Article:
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MabelA brief response about the T-System for pediatrics:    I appreciate Kathleen's comments- we found them useful.  (sorry- I don't know your last name)  Although the upper extremity injury template includes a prompt for reduction of nursemaid's elbow in the progress notes section, somehow it is indeed misssing from the clinical impression section.  I think it may have been accidentally removed at some point from our prototype.  We will correct that error.  One clarification is in order-we do indeed have templates for sickle cell crises and for chest pain, but they are not part of the core set of templates.  We are happy to provide these at no additional charge upon request.  We probably should do a better job of publicizing the existence of the additional templates that are available.  We also have a small supplementary shelving unit to hold them!
 
I would like to point out that we commonly customize the T-System for various clients and can revise the relative mix of open areas vs. formatted areas.  We are happy to change or add to the formatted content, including the clinical impression section.   Our clients have widely varying template sets depending on their local needs.  For example, many groups do not want to record the age or vital signs on the templates, so our prototype doesn't have areas for these issues.  We can easily add them.  Many teaching sites have requested a rather small area for the faculty note, but other groups prefer a configuration that gives a much larger area.  We have a wide range of options in this regard.  It's true that the system is not designed to record orders to the nurses or discharge instructions.  However, on a number of occasions we have modified the templates to provide a place for a summary of discharge instructions.   Many groups do not ask for this because they are using a separate tool for that purpose.
 
Kathleen- if you will contact me at [log in to unmask] I would be happy to discuss modifications to make the system a better fit for your site.  We are willing to make very extensive customizations at no additional charge.
 
-Woodrow Gandy, MD, FACEP
President, T-System, Inc.
 
 
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  Original message:

  We use the "T" system and I find it to be lacking in certain pediatric areas. For those who are not familiar with these: a set of ready to complete checklist/write in sheets based on presenting symptom. There are the general illness, injuries, cough, V/D, etc. Yet, there is no sheet for sickle cell disease or chest pain. The list of discharge diagnosis is not always complete. For instance the "Upper Extremity Injury Template" does not list radial head subluxation as a possible diagnosis,  the "Wheezing Template" does not offer fever as a diagnosis, and the "Facial/Head Injury" offers contusion/hematoma/concussion but not just plain old head trauma. These sheets do not have an area to list an age or the vitals signs - things that we commonly write in on the sheet. Some of the areas that you are supposed to write in for either the hx or progress in the ED are very limited. The hx area for head trauma allows you to write maybe a sentence. It is difficult to document if meds were given or the course of ORT or asthma tx. There is a very small area for the attending progress note so most of us (attendings/PNP) use the template and the residents write progress notes. Also, there is no area to document discharge instructions or medications.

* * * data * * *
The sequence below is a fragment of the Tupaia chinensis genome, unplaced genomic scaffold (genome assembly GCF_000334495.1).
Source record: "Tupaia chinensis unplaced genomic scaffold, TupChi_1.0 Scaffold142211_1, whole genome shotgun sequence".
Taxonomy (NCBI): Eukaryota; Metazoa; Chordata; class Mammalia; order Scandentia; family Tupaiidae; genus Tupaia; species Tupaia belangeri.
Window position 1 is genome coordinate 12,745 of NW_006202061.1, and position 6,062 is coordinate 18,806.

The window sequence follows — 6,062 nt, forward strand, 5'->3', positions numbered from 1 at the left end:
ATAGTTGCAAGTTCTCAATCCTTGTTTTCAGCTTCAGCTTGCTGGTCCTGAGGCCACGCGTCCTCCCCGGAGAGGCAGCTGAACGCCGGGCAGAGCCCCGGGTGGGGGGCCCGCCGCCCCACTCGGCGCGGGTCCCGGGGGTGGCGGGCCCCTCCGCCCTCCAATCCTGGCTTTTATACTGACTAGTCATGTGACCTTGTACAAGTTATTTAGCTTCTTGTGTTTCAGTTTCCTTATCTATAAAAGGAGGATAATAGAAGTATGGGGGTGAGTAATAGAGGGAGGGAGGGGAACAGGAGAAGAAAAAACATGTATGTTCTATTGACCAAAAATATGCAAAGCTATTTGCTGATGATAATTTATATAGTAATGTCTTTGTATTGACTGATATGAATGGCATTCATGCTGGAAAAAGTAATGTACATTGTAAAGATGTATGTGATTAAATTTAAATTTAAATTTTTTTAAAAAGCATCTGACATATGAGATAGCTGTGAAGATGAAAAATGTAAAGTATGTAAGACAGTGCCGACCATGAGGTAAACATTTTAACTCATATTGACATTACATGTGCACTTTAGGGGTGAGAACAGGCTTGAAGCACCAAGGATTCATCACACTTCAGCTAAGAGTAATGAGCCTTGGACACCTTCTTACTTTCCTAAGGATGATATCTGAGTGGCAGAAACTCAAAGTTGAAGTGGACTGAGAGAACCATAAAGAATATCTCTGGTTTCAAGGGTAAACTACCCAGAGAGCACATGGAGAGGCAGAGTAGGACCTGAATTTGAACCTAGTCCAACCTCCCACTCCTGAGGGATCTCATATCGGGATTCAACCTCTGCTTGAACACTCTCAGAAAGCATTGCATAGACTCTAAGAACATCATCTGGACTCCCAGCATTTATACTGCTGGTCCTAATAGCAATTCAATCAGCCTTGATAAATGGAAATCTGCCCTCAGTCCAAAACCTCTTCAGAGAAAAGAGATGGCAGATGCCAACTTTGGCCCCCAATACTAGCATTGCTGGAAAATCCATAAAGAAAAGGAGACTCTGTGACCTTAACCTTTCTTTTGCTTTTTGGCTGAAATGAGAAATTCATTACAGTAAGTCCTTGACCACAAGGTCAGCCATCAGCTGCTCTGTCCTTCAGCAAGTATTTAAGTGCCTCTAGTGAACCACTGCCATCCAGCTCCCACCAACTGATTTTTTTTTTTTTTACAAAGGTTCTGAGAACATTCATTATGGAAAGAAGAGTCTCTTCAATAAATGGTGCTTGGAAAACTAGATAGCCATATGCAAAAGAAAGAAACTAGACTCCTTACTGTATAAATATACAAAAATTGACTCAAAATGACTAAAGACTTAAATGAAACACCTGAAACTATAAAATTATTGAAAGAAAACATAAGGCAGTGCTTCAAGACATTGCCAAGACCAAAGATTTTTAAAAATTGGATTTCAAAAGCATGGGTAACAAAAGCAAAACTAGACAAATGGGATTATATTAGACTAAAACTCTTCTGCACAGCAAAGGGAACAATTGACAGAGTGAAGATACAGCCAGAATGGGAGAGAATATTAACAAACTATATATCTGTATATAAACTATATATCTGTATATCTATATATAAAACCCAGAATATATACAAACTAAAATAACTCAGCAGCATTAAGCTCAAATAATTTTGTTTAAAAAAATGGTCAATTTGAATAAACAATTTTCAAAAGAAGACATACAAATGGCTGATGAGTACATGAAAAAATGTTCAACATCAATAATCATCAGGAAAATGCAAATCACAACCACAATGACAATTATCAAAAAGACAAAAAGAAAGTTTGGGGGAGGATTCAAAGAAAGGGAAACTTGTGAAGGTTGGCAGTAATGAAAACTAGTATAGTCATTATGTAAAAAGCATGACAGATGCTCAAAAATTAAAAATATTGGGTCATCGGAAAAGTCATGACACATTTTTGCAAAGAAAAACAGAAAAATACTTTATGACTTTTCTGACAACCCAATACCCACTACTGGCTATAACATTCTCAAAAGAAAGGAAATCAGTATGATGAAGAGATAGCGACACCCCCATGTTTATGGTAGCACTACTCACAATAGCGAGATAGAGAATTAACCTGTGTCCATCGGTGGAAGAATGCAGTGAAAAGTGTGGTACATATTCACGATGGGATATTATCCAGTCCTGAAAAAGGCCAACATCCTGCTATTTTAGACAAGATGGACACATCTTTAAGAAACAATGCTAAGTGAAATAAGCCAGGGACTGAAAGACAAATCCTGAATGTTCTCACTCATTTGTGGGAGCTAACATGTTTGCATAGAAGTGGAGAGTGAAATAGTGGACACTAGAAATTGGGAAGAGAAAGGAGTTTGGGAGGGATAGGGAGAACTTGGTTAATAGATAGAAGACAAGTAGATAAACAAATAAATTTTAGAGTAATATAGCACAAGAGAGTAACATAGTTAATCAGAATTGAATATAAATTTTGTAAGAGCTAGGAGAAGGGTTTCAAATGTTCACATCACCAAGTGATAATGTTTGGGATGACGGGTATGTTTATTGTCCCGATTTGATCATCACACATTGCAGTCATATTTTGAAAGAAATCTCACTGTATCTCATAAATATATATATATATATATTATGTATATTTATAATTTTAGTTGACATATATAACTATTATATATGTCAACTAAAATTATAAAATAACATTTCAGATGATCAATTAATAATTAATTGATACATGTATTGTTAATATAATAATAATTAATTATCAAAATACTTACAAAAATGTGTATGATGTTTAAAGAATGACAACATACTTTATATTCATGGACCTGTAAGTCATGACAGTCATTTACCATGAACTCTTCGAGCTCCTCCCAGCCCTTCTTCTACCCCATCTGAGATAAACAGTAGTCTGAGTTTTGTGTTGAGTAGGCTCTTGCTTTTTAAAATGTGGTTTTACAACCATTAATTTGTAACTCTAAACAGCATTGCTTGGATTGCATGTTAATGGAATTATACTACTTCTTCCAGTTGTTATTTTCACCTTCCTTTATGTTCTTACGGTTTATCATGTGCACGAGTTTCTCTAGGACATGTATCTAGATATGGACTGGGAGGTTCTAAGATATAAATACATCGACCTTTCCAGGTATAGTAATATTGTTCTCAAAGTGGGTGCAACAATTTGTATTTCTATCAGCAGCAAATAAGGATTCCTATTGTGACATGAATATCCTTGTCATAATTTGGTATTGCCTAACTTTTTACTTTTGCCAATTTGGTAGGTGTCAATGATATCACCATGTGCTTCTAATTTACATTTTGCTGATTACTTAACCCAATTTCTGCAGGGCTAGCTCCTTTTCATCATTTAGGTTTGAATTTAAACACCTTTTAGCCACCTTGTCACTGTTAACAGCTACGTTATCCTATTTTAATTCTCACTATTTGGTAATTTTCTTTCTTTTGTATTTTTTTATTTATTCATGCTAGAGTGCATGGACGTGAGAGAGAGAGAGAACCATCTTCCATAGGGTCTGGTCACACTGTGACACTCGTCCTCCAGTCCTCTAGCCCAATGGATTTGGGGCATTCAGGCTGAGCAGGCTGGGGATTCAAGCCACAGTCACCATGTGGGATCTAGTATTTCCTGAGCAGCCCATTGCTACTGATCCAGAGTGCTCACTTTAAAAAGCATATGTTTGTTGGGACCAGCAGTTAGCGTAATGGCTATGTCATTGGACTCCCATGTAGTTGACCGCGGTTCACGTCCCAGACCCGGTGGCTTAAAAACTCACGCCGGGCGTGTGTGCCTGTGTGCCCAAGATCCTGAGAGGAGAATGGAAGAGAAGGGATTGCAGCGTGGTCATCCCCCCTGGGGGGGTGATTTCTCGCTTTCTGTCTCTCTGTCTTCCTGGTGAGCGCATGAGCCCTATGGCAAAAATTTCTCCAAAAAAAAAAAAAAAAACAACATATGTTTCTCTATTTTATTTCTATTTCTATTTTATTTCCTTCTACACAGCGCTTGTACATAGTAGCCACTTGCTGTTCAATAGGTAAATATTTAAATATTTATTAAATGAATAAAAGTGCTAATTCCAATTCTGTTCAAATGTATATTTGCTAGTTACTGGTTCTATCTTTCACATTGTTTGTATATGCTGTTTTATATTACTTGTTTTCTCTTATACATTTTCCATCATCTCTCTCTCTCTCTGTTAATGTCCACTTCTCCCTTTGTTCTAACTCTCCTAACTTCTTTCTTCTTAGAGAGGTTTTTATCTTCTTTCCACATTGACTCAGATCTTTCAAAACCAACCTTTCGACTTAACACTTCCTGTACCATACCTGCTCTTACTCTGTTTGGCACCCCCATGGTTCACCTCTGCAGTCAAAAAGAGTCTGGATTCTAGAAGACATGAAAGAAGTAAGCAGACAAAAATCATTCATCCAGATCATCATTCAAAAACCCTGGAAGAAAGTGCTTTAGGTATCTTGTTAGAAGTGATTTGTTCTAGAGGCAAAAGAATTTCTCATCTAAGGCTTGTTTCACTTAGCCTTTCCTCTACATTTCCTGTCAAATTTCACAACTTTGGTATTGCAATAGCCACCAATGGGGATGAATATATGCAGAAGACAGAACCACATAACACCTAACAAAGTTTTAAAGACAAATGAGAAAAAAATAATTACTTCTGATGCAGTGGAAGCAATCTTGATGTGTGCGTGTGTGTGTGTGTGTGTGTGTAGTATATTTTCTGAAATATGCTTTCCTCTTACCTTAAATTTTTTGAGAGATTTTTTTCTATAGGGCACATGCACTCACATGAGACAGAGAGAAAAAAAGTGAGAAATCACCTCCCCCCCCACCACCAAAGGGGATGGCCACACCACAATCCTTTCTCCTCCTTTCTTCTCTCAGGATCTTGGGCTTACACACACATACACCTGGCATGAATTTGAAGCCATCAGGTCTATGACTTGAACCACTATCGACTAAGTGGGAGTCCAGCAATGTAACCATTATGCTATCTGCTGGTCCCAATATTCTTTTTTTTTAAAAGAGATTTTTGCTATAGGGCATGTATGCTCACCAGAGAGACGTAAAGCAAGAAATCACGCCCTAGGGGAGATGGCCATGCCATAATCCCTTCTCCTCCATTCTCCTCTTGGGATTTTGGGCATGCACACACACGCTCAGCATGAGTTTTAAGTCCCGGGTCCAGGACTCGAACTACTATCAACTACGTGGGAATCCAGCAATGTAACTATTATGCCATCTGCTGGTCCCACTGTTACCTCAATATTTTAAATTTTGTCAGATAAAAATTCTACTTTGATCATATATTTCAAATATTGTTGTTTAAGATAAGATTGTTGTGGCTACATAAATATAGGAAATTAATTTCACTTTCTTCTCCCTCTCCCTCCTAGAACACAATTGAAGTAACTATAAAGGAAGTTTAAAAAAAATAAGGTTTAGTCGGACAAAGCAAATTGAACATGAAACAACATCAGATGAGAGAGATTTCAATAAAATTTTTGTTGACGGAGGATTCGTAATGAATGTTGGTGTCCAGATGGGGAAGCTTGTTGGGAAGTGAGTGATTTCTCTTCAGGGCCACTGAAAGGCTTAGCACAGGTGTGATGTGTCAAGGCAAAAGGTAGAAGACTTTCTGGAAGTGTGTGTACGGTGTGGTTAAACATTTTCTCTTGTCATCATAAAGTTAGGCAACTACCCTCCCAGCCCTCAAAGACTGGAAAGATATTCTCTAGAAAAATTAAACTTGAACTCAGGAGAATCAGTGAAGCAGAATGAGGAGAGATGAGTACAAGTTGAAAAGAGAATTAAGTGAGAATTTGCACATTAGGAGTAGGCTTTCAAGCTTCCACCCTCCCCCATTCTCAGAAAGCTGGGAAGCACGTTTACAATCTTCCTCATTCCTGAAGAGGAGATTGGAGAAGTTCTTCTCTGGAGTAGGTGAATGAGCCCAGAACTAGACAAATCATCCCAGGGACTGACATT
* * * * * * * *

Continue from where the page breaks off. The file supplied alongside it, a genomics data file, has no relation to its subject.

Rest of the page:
Some nice aspects of them are the laceration repair procedure note, LP procedure, and documentation area that the PMD was notified. They can be quick but sometimes finding the right word to backslash or circle is not. I find that the concept is a good one but I think that the flow of the hx can be awkward and there needs to be improved documentation areas. (I think that I tend to lean heavily on the problem with documentation b/c there are so many times that I am called by a PMD wanting to know what happened in the ED and I pick up the T sheet and I am not seeing a lot on it.)

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The URL for the PED-EM-L Web Page is:
  http://www.brown.edu/Administration/Emergency_Medicine/ped-em-l.html